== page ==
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Joanne Shen; Prevalence of incomplete blinking in dry eye patients evaluated with tear film interferometry. Invest. Ophthalmol. Vis. Sci. 2013;54(15):6020.
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© ARVO (1962-2015); The Authors (2016-present)
To describe the prevalence of incomplete blinking in dry eye patients evaluated with Lipiview® tear film interferometry.
72 dry eye patients' medical records and Lipiview® data were retrospectively examined between March and November 2012 at Mayo Clinic in Arizona. Demographics were recorded. Video analysis and data output from Lipiview® testing were evaluated.
The average patient's age was 67 years, with median age of 70 years. The group included 61 women (84%) and 11 men. Lipid tear film thickness was measured in Interferometric Color Units (ICU). Normal ICU is greater than 40. The average ICU was 63, with median of 56. Video analysis of the 143 eyes which had complete testing revealed that 82% of the eyes (118/143) were observed to have incomplete or partial blinking. Of the 118 incomplete blinking eyes, 16% (19/118) had abnormal ICU. Of the 25 complete blinking eyes, 32% (8/25) had abnormal ICU. Analysis of variance did not reveal statistical significance between these two groups of patients (p=0.36).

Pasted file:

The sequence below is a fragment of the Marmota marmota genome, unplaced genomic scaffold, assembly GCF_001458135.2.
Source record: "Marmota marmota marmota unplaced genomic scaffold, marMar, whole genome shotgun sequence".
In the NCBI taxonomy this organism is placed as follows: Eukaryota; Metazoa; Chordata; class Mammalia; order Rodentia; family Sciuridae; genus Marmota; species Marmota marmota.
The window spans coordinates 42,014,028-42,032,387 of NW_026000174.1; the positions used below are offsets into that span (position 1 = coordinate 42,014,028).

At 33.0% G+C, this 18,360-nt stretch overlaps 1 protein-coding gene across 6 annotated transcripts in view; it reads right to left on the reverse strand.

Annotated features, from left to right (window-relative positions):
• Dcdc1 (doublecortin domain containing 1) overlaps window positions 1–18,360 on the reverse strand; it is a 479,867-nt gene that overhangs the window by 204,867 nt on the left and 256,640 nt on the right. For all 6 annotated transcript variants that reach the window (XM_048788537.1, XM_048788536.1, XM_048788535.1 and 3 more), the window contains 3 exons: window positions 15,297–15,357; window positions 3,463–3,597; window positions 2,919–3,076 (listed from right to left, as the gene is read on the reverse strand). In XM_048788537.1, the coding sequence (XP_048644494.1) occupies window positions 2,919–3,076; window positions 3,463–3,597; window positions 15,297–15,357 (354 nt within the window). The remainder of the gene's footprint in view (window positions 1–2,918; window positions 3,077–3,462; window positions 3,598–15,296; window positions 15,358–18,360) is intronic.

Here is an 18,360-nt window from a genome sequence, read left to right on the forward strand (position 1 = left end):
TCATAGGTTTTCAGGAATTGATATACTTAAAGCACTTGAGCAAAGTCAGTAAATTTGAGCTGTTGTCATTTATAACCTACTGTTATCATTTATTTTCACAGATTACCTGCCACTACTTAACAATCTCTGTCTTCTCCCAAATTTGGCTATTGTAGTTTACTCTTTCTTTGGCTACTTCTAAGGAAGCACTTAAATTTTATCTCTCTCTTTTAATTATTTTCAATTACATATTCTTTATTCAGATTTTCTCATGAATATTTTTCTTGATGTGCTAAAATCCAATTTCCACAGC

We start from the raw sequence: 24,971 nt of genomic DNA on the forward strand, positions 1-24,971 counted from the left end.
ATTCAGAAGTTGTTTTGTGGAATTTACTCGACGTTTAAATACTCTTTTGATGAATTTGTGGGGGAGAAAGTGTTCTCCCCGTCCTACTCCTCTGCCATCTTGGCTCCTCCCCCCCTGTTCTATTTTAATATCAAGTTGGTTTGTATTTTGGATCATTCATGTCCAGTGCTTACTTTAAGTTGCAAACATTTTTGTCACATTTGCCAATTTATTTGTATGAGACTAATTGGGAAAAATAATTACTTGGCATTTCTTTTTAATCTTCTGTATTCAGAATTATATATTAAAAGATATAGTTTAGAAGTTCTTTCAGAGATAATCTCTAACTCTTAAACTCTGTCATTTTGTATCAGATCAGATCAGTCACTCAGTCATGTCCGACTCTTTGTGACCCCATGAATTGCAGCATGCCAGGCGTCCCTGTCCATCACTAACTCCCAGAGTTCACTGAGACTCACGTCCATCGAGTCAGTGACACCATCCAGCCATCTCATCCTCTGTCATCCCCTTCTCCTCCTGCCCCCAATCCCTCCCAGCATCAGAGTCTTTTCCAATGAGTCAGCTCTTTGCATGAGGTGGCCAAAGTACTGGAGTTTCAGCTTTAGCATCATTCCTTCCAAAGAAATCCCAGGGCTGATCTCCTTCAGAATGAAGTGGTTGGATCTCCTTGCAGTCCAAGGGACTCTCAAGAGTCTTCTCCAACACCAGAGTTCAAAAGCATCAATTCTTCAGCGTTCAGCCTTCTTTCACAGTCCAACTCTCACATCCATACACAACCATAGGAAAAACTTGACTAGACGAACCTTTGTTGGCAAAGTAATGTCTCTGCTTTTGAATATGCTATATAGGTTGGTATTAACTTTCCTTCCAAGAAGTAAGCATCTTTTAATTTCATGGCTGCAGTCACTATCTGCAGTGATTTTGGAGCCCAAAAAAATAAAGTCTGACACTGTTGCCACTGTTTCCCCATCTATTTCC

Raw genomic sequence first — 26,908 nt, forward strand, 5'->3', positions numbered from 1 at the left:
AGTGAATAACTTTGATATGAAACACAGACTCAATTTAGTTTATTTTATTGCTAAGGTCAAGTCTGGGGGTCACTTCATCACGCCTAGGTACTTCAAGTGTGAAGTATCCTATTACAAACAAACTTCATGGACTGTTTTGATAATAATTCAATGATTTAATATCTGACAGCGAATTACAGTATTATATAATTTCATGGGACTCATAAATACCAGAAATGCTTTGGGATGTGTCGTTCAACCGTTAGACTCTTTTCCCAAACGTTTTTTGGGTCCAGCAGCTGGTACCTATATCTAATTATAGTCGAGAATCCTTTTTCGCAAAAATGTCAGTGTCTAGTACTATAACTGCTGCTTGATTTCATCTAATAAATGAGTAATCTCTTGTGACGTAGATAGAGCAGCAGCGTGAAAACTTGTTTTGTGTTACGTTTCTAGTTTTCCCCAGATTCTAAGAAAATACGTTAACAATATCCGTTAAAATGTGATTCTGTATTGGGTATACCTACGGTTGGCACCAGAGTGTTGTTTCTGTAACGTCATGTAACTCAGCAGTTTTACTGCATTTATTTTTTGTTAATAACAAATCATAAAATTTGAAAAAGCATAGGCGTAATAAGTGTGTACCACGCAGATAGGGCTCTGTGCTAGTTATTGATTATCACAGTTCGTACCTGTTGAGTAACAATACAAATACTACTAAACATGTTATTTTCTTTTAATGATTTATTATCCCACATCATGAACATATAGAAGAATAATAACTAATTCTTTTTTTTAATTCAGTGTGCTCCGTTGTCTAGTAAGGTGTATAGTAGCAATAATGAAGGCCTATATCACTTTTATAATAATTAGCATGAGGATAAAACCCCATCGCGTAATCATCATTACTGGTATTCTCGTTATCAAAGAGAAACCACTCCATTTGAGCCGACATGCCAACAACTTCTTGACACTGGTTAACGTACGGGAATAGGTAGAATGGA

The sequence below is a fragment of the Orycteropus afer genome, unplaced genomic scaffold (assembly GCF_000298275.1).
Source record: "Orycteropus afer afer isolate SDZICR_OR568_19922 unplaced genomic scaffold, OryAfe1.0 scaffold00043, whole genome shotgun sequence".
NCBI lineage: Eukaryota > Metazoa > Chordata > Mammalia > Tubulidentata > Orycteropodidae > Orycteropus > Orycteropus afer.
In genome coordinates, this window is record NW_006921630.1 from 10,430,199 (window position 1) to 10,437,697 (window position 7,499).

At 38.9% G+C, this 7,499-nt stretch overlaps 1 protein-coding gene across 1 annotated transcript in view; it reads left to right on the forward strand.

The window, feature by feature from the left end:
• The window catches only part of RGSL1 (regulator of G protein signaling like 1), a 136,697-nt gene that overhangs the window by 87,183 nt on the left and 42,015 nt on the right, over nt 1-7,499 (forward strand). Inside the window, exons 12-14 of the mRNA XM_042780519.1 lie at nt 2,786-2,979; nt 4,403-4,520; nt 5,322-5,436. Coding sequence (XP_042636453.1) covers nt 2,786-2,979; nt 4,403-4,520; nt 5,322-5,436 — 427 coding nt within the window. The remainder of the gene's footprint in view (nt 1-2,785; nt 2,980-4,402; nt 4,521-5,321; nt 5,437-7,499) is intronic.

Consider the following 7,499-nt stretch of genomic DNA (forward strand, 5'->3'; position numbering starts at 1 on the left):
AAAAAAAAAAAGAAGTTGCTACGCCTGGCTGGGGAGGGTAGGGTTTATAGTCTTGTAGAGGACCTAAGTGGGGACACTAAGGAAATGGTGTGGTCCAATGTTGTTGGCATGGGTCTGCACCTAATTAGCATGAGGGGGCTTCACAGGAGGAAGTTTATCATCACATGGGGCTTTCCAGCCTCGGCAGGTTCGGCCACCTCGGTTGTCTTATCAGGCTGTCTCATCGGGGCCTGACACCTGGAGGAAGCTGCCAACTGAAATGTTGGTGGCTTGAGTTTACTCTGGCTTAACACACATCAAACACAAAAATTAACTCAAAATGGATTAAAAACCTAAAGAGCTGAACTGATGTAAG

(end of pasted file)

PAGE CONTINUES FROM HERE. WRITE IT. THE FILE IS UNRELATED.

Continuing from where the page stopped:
Incomplete blinking is frequently found in patients with dry eye syndrome undergoing Lipiview® interferometric lipid tear film analysis. Incomplete blinking may be a significant contributor to dry eye syndrome and is caused by neurogenic, post/surgical, mechanical, contact lens wear, or prolonged computer use. However, in this study incomplete blinking did not correlate with decreased lipid tear film thickness. This study is limited by its small population and retrospective nature. Further prospective controlled studies are needed to validate the findings. In summary, Lipiview® testing can increase recognition of incomplete blinking which can guide treatment of dry eye syndrome.
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